Transportation Security Officers have a thankless job; now one is dead

Joe Davidson
Columnist November 2, 2013

Being a Transportation Security Officer, a TSO, can be a thankless job.

It’s certainly not lucrative. And as of Friday, it seems a lot less safe.

Joe Davidson writes the Federal Diary, a column about the federal workplace that celebrated its 80th birthday in November 2012. View Archive

You’re on your feet all day, making anxious airline travelers wait in sometimes long lines, while you and your colleagues pry into their baggage, gaze at their full-body scans, even X-ray their shoes.

Impatient, irate travelers come with the job.

Now you must worry about killers, too.

Gerardo Hernandez, 39, was the first Transportation Security Administration (TSA) officer killed in the line of duty since the agency was created after the Sept. 11, 2001, terrorist attacks. He was allegedly gunned down by Paul A. Ciancia, 23, at Los Angeles International Airport (LAX) on Friday.

He had been on the job since June 2010 and was in the agency’s pay band E — top pay $44,000.

Two other TSA agents also were shot but are recovering.

“No words can explain the horror,” TSA Administrator John S. Pistole said in a message to employees Friday. He flew from Washington to Los Angeles on Saturday to meet with the Hernandez family and the injured officers.

Ciancia was wounded at the airport by police, who found a note that said he “wanted to kill TSA.”

Apparently he did.

“My heart hurts,” said Kimberly Kraynak-Lambert, a TSA behavior detection officer at Pittsburgh International Airport. “Our hearts are broken. We’re devastated by this.”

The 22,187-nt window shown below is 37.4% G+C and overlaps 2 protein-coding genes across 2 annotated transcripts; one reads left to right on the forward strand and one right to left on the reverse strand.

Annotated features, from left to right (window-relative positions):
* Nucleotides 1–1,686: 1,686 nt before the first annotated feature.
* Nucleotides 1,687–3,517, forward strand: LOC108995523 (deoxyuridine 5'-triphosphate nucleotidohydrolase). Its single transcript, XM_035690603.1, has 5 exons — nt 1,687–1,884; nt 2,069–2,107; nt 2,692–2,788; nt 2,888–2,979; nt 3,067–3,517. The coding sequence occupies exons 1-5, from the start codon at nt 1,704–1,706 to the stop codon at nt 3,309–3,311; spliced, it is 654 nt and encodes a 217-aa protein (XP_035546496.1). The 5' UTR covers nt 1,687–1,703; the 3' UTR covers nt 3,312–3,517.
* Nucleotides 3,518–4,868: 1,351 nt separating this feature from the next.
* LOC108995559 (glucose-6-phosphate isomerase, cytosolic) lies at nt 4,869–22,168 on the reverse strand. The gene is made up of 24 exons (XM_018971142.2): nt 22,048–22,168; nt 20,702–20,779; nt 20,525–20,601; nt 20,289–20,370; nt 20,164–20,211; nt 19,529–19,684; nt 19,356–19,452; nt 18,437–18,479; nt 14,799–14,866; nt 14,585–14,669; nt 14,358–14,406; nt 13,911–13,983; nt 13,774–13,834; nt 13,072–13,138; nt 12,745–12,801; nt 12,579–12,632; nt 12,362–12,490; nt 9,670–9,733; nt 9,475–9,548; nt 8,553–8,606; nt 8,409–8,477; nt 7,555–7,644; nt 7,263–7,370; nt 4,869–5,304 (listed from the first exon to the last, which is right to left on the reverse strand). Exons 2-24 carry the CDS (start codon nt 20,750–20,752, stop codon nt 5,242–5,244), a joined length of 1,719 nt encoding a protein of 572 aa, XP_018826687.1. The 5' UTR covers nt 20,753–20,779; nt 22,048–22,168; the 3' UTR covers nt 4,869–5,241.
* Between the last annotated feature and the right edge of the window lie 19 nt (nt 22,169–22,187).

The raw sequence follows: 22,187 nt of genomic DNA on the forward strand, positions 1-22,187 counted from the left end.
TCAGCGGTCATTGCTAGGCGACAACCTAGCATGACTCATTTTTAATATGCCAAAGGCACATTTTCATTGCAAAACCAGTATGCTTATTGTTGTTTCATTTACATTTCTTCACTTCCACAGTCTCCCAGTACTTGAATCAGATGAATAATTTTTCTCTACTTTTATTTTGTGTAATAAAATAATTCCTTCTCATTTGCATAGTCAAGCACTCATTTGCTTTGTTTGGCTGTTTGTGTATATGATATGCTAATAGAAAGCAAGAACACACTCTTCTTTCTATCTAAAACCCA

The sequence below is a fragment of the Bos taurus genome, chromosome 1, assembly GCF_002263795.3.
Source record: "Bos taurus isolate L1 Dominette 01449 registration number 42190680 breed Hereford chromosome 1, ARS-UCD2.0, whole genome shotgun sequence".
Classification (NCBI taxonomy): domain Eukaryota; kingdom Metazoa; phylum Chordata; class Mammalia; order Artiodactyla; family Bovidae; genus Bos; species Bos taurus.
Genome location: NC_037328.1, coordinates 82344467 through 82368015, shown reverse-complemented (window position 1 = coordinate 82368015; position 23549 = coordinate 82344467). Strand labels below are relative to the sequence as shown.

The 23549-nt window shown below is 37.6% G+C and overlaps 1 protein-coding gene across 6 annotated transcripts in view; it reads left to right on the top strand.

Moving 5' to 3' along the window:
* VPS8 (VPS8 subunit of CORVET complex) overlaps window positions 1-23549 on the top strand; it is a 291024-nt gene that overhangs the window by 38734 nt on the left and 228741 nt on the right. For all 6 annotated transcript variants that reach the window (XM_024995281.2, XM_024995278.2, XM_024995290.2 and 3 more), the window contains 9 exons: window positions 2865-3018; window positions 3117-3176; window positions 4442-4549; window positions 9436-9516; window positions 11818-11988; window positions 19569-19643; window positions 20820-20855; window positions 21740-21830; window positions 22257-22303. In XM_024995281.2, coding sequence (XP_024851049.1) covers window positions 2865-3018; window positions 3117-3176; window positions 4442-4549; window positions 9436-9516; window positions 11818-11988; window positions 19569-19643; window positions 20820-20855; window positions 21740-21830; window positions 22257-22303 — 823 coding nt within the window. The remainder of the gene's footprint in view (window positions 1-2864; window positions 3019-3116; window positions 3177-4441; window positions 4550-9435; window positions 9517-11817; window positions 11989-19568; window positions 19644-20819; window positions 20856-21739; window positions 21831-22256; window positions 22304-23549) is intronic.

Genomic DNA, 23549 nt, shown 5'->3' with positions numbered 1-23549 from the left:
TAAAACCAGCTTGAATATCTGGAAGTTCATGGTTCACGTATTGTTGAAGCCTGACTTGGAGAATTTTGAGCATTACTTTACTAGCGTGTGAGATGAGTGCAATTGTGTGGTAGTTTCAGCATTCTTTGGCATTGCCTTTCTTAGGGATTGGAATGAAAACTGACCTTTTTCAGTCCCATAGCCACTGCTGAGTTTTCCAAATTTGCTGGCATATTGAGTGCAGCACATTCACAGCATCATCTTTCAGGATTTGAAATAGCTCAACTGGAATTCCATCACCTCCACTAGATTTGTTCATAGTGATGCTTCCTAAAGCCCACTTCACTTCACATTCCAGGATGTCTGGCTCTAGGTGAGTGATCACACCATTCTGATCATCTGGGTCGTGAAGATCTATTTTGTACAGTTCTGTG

A timeline of events from the LAX TSA shooting

Some TSA officers are trained to look for people who are particularly creepy, in the do-harm-to-others sense. But as Friday’s shooting shows, the unarmed officers can’t always spot potential criminals soon enough to prevent harm. The LAX shooting indicates “a serious conversation,” as Kraynak-Lambert said, about how additional safety measures are needed.

Speaking as president of an American Federation of Government Employees (AFGE) local, Kraynak-Lambert said police should be stationed in front of security checkpoints, not just toward the end of security lines as is often the case.

The shooting, she said, “showed anybody can walk into the airport with anything.”

“I think that we should see more of a law enforcement presence,” she added. “I think whatever law enforcement entity that is currently at our airport needs to be increased by either roaming patrols and police in front and behind our security checkpoints. . . . We waste precious time calling for law enforcement if there is an incident at our checkpoints and [they] are not readily available.

AFGE National President J. David Cox Sr. called for more TSA officers and wants some of them to have arrest powers. He doesn’t advocate arming them. But allowing TSOs to have “arrest authority would be very beneficial for these officers,” he said.

Police are stationed at many airport checkpoints, but not all, Cox said.

“I travel all over the country,” he said, “and I go through a lot of checkpoints where there is not a local police officer.”

While Hernandez is the first killed on duty, Cox said “assaults on TSA officers occur on a daily basis.” That’s why AFGE opposed a since-abandoned TSA plan to allow passengers to carry small knives.

Added Cox: “These officers are assaulted frequently in the line of duty.”

Now one is dead.

Twitter: @JoeDavidsonWP

Previous columns by Joe Davidson are available at wapo.st/JoeDavidson.

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